Plasmonic supercrystals and periodically structured arrays comprise a class of materials with unique optical properties that result from the interplay of plasmon resonances, as well as near and far field coupling. Controlled synthesis of such hierarchical structures remains a fundamental challenge, as it demands strict control over the assembly morphology, array size, lateral spacing, and macroscale homogeneity. Current fabrication approaches involve complicated multi-step procedures lacking scalability and reproducibility, which has hindered the practical application of plasmonic supercrystal arrays. Herein, these challenges are addressed by adding an organic solvent to achieve kinetic control over the template-assisted colloidal assembly of nanoparticles from aqueous dispersion. This method yields highly regular periodic arrays, with feature sizes ranging from less than 200 nm up to tens of microns. A combined experimental/computational approach reveals that the underlying mechanism is a combination of the removal of interfacial surfactant micelles from the particle interface and altered capillary flows. Assessing the efficacy of such square arrays for surface-enhanced Raman scattering spectroscopy, we find that a decrease of the lattice periodicity from 750 nm down to 400 nm boosts the signal by more than an order of magnitude, thereby enabling sensitive detection of analytes, such as the bacterial quorum sensing molecule pyocyanin, even in complex biological media.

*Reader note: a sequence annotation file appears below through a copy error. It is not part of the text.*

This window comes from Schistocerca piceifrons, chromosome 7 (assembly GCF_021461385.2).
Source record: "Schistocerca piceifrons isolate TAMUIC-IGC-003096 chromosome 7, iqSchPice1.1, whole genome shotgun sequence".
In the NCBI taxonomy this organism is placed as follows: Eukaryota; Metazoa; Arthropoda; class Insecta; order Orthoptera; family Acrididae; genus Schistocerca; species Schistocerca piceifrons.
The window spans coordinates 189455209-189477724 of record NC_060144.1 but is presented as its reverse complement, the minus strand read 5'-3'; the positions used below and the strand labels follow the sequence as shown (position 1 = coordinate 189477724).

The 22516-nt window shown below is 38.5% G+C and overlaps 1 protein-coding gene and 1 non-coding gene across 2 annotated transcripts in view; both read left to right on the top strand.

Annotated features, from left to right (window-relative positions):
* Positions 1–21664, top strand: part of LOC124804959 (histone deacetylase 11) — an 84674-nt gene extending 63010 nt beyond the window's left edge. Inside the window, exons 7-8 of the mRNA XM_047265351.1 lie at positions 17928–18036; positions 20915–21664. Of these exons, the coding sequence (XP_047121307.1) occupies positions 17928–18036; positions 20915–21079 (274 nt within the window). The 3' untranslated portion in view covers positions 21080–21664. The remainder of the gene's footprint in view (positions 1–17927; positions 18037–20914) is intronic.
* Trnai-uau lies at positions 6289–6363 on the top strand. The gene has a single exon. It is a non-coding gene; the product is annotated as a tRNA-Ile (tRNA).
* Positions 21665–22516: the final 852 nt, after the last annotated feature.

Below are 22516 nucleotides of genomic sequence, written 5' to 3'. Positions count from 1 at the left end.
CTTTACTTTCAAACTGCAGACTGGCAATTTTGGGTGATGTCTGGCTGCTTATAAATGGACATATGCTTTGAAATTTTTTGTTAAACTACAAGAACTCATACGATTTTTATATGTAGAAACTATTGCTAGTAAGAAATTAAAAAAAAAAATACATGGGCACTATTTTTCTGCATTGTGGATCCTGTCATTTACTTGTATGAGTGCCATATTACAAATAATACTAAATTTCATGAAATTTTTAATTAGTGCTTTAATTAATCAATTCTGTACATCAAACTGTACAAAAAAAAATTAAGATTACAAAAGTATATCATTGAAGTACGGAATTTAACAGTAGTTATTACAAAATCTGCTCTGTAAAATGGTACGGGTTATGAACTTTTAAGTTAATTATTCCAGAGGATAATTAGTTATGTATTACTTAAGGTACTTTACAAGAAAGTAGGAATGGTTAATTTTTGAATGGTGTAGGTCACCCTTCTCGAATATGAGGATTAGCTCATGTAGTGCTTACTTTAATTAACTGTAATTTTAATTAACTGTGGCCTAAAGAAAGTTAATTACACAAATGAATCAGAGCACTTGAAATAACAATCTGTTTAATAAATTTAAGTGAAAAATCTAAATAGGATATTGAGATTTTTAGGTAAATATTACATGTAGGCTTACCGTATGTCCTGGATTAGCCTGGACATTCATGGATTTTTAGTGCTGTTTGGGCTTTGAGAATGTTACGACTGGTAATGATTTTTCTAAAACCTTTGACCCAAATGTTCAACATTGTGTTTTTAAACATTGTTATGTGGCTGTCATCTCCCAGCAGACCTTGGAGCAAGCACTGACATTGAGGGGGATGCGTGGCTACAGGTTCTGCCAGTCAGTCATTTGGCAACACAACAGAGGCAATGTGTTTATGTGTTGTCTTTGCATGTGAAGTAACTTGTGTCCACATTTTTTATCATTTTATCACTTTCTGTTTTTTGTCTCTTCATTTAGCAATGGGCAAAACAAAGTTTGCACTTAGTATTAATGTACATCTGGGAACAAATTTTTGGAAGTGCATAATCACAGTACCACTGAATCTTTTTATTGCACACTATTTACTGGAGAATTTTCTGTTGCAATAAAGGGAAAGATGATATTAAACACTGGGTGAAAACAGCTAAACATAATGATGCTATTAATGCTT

Solvent-Assisted Self-Assembly of Gold Nanorods into Hierarchically Organized Plasmonic Mesostructures